IMMEDIATELY after the liberation of Belgrade, on October 20, 1944, spiritual and political biography, but also some non-literary reasons, recommended Ivo Andrić as the most suitable person for numerous social functions, including the president of the Writers’ Union of Yugoslavia, the first such organization of South Slavic writers in history.
With his political engagement and cooperation with the new authorities, civil Belgrade and all those who could not come to terms with the reality, in closed circles, discreetly spread the story that he sympathized with Draža Mihailović during the occupation. Some of his contemporaries record this in secret manuscripts that will come to light many decades later. This Belgrade whisper about flirting with Ravna Gora, in the years that followed, will be supported by emigrant journalism and memoirs published by prominent members of the Chetnik movement.
Branko Lazarevic, a diplomat and one of the most influential pre-war literary critics, after his arrest and imprisonment, condemned himself to self-persecution in Herceg Novi. Back in 1946, on the pages of his secret diary (published only in 2007), he wrote about a younger colleague: “In the beginning, he was somewhat interested in the Ravnogorski movement, and it is even claimed that he wrote some encouraging letters to some Chetnik leaders from Herzegovina … “.
KOSTA St. Pavlović, a diplomatic official and head of the cabinet of pre-war and emigrant royal governments, announced in the book “Poetry and Prose” (Geneva 1977) that “His withdrawal (Andrić’s, during the occupation) was, according to some mutual friends, only apparent, because he was quite involved in the resistance movement, on the side of General Dragoljub Mihailovic, to whom he even expressed support in a written message. ” The leader of the Chetnik movement was allegedly delighted when he received a message from a writer from Belgrade.
The same author writes the following lines in the book “War Diary 1941-1945”: “on Thursday, December 23, 1943: I received the first news from Mladen Žujović. … He came to Belgrade secretly. There he saw Andrić, who was in Dražino He says that the spirit of the people is great, and that it was much easier for them in the forest than in Cairo. ” By the way, Mladen Žujović was a member of the Central National Committee, from abroad and a man of Draža’s greatest trust.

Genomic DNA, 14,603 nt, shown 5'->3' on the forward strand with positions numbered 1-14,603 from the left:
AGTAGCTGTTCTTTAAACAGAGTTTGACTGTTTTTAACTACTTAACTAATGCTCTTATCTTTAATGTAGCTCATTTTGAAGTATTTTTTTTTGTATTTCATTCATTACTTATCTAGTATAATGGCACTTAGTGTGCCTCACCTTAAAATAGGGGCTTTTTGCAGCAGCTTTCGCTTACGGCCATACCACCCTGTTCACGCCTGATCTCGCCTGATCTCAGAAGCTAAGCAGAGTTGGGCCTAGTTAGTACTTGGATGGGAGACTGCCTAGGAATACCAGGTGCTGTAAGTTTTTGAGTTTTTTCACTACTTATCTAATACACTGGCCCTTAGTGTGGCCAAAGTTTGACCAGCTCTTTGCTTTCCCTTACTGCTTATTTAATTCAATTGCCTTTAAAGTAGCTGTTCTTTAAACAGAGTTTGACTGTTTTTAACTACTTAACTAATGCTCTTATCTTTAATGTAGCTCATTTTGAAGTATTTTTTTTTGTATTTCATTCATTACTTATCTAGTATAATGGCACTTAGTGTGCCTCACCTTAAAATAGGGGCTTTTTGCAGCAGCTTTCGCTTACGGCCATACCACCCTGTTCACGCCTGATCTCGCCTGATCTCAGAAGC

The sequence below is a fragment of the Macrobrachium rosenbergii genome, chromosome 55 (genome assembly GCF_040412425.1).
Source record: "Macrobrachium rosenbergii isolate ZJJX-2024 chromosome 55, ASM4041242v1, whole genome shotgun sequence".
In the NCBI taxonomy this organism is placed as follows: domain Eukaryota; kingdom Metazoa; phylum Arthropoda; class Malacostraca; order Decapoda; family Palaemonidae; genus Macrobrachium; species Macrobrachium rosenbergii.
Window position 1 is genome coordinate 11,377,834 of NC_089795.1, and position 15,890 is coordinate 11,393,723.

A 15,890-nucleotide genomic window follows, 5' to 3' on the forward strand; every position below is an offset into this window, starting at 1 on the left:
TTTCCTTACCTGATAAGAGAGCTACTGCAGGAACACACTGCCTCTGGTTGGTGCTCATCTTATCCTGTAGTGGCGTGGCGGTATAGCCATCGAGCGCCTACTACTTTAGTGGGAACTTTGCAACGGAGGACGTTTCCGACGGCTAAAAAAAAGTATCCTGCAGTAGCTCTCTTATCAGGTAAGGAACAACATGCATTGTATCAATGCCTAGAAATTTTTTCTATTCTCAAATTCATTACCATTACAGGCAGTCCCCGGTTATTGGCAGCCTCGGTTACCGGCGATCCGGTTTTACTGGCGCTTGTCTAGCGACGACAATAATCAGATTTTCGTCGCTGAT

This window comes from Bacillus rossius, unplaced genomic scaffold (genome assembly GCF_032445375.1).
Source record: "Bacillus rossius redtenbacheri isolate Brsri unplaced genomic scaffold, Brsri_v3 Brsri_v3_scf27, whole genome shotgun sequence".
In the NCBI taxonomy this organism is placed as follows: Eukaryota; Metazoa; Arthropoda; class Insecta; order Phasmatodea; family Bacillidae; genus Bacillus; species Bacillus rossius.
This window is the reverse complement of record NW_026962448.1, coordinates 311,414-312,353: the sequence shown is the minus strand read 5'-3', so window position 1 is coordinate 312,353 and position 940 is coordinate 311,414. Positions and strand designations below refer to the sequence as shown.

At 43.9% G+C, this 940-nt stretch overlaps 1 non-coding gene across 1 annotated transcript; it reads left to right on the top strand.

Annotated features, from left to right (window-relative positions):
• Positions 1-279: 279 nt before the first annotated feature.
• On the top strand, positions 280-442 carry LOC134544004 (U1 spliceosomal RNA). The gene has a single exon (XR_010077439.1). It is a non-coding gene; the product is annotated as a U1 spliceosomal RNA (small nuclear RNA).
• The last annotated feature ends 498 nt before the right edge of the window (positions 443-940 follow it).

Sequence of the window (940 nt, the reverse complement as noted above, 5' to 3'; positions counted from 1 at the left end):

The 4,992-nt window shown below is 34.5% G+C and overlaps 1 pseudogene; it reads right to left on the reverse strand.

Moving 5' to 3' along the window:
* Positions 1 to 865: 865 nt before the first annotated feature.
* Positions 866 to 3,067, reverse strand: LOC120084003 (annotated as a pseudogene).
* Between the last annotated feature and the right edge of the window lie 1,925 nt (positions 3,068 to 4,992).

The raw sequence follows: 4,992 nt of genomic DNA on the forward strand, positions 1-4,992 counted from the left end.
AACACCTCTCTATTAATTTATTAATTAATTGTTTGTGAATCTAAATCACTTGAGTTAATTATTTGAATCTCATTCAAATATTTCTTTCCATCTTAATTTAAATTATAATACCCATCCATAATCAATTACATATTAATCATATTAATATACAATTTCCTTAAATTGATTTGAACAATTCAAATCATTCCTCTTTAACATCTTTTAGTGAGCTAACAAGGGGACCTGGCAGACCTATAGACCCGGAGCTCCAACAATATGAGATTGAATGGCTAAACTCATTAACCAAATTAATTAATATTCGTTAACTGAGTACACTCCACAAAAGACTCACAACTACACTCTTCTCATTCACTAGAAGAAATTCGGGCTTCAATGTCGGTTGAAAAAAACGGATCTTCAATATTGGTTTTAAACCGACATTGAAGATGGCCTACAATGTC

STEVAN K. Pavlović, a well-known Serbian-British professor whose specialty is history and international relations, otherwise Kostin’s son and editor of his books, in his biographical essay “Three Generations of an Official Family in Serbia and Yugoslavia: Pavlović, Kosta, Stevan and Kosta”, states that in Pavlović’s house in Gospodar Jevremova Street No. 9, which is today an integral part of the Belgrade Cultural Center, in the attic, where the studio of his aunt Bela Pavlović, our famous painter, was located, sympathizers and members of General Mihailović’s movement gathered during the war. was also Ivo Andrić.
Dimitrije Djordjevic, a professor of history at the University of California, and a member of SANU since 1970, also writes about Andrić’s Ravna Gora pedigree. In his memoir “Scars and Warnings”, he says: “Brana Stranjaković was present when Ivo Andrić visited his uncle, Professor Dragoslav Stranjaković, a member of Draža’s Central Committee, in 1942.”
In a text published in 1991 in NIN, Siniša Paunović writes that Aleksandar Belić, president of the Serbian Academy of Sciences, in 1942 drew Ivo Andrić’s attention to the fact that generals, including his brothers Vladimir and Emil, said that Mihailović was “hollow-headed” and “drunkard.” Ivo allegedly replied that Draža was “the new Karađorđe”.